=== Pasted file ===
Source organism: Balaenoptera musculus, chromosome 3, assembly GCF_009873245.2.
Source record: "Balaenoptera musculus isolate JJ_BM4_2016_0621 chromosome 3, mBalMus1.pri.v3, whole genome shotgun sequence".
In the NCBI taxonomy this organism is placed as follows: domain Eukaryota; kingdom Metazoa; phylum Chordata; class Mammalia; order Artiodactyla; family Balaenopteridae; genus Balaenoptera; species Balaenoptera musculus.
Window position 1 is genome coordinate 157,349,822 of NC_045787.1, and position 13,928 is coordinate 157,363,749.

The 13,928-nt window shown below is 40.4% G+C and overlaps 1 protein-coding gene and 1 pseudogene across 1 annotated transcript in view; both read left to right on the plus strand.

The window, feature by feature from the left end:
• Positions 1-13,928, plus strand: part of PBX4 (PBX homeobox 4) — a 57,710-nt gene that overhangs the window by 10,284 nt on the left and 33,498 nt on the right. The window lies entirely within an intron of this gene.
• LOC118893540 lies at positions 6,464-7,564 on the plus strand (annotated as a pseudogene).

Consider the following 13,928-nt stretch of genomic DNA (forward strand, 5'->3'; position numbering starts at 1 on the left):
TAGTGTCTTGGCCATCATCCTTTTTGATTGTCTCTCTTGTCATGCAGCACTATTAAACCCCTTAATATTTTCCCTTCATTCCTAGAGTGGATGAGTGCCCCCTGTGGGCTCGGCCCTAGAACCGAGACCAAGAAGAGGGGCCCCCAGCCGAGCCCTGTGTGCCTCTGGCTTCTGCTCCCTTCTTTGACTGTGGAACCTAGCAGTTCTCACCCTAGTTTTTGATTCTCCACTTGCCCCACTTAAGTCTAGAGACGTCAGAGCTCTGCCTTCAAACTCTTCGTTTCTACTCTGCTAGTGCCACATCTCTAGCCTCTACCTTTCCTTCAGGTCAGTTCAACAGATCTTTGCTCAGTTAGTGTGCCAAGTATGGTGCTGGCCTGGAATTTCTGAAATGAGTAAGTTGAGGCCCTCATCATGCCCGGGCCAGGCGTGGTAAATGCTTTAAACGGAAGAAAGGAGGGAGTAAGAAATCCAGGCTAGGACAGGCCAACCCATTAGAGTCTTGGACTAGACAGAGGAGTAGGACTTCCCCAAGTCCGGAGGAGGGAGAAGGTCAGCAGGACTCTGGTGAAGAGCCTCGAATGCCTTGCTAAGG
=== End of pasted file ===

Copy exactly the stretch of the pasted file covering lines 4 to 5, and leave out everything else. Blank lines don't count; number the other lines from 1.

Window position 1 is genome coordinate 157,349,822 of NC_045787.1, and position 13,928 is coordinate 157,363,749.

The 13,928-nt window shown below is 40.4% G+C and overlaps 1 protein-coding gene and 1 pseudogene across 1 annotated transcript in view; both read left to right on the plus strand.